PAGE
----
OK, dummy! You’re ready to uncover the marvelous secrets of the cube. You know I’ll be talking of moves, which are nothing more than lists of rotations, applied to any of the sides of the cube, rotations which can have a clockwise or a counter-clockwise direction. You already know the meaning of these terms, I just made sure we’re on the same page.
Before we consider the moves, it will help to point out how I came up with these moves. The basic idea of the solution to Rubik’s cube, as you will see in a future article, is to break down the problem into subproblems. One such division is the one I dubbed layer by layer. “Layer by layer” considers the cube as being formed of layers to be solved separately. As you look at the cube, having chosen a top side, you can make two horizontal cuts, forming three layers. These are the layers we will solve in order. Solve the top layer, then solve the middle layer, then solve the bottom layer and you’ve solved the whole cube. With a catch, of course. When you solve the second layer, you have to make sure not to “un-solve” the first layer. And, when you solve the third layer, you must be careful not to “un-solve” the first and second layers.
Here are the moves that I chose as representative in the context of the “layer by layer” approach. These are not the only possible moves, but hopefully a simple enough subset of them.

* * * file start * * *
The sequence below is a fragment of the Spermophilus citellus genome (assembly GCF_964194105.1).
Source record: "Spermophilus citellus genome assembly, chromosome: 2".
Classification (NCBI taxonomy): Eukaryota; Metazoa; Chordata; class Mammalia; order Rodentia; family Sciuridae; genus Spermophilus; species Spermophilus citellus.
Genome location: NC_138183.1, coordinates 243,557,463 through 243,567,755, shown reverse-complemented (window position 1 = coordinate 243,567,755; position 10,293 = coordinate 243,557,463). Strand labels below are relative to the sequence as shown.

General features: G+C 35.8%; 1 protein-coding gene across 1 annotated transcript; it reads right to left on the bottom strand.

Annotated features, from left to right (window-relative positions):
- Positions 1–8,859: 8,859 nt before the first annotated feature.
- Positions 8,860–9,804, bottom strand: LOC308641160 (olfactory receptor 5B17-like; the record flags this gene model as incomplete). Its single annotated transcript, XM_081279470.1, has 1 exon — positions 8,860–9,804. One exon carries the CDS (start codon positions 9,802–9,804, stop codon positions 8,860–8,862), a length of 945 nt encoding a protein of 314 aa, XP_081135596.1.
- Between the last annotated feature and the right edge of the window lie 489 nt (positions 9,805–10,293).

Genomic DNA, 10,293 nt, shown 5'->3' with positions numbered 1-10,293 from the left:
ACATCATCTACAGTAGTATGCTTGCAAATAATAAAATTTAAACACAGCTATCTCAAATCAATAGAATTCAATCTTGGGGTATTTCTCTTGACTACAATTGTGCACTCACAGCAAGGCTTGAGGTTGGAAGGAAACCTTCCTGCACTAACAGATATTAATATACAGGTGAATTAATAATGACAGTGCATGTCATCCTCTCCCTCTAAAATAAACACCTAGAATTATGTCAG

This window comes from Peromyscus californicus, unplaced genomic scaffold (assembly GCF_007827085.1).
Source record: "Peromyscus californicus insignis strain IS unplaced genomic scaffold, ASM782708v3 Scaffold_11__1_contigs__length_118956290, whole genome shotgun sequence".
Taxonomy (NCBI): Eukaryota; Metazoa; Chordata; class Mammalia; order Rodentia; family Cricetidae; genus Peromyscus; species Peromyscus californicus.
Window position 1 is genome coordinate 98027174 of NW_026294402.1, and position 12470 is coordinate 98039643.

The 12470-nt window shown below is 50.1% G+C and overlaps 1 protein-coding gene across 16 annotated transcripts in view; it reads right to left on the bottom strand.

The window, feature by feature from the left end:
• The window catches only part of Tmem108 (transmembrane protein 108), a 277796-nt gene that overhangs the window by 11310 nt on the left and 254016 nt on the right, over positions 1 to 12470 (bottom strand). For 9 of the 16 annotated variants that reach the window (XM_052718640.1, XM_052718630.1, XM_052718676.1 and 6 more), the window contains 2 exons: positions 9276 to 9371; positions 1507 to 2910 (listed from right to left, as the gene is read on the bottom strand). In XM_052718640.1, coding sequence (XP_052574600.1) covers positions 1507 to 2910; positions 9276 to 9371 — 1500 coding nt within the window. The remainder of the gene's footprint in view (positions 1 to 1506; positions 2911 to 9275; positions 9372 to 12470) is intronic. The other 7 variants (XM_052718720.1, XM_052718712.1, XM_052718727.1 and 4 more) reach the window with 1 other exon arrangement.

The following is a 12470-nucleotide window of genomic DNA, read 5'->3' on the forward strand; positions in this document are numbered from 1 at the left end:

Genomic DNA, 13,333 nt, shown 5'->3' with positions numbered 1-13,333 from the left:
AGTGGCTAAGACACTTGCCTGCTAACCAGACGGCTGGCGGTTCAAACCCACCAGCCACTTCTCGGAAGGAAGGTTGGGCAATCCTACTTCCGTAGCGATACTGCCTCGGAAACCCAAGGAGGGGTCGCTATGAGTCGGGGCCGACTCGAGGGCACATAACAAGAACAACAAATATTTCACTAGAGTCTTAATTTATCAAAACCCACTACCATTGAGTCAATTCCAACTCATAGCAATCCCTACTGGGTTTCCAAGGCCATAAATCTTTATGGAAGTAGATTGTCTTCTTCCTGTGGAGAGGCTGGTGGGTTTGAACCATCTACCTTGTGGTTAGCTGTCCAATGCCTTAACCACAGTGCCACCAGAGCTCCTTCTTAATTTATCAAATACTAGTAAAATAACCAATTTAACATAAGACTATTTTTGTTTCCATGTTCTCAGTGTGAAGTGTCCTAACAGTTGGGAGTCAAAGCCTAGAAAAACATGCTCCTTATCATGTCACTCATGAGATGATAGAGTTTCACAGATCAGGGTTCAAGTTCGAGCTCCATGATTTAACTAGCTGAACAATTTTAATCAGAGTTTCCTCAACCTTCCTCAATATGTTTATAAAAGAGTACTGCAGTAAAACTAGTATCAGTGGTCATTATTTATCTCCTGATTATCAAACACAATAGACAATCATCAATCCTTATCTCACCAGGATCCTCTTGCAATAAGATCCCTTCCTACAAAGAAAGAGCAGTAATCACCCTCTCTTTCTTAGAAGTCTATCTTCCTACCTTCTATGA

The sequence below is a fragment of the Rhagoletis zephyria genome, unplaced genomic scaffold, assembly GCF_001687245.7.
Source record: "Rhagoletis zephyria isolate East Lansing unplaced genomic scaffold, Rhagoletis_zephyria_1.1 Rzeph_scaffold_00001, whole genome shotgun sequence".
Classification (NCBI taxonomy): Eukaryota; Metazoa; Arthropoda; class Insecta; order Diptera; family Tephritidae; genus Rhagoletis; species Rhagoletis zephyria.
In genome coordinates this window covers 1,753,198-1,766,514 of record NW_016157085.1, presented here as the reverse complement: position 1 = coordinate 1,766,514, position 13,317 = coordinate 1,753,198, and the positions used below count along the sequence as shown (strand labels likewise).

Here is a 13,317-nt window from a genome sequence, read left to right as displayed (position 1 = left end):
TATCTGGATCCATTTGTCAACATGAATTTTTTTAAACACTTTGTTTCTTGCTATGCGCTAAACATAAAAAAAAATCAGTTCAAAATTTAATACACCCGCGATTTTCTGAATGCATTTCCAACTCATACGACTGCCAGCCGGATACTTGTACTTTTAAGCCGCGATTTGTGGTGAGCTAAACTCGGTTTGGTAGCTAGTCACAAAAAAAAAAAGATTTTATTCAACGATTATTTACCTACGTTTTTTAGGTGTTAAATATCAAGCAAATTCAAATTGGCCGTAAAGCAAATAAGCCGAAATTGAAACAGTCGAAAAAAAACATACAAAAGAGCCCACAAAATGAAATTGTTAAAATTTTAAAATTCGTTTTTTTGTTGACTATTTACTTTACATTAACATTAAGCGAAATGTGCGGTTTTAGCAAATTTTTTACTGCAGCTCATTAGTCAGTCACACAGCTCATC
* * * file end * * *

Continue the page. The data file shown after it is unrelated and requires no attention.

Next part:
Move 1: R’ T’ H B’ H’ B T R. Bring the three rightmost cubies of the top side down to the front side, (via a one-time counter-clockwise rotation of the right side), move the middle and bottom cubies to the left side (though I illustrate this by moving the top side in the opposite direction), place the remaining cubie back on the top side (now note that when you rotated the top side, you moved the lone lateral cubie onto the right side, so to bring it back up, you must rotate the hidden side), move the bottom cubie from the left side to the hidden side (by a counter-clockwise rotation of the bottom side), bring the top cubie back on the lateral side, bring the middle and bottom cubies back under the top cubie, onto the front side, (the move actually brings the top and bottom cubies in alignment with the middle cubie) and place the three cubies back on the top layer. Note how, at the end of the operation, the entire top layer is unchanged.
Effect: Moves the bottom center cubie of the left side to the middle layer on the same side, to the left of the center cubie. Also, swaps the colors of the cubie. Affects other cubies on the bottom layer, but this is not an issue at this point. It does not affect any other cubies on the middle layer.
Move 2: R’ B’ R B R F’ R’ F. Move the three rightmost cubies of the top layer to the front side, remove the bottom one (by moving it to the left side), put the remaining two cubies back in place. Next, we concentrate on placing the wandering cubie back in, but not the way you took it out. Move the cubie to the front side, put it back in its final position (this has the effect of moving the other two cubies out of the top side and onto the hidden side, but we’ll fix this soon), move it laterally by rotating the front side, bring its two partners from the hidden side onto the top side, then bring the remaining cubies from the left side to the top side.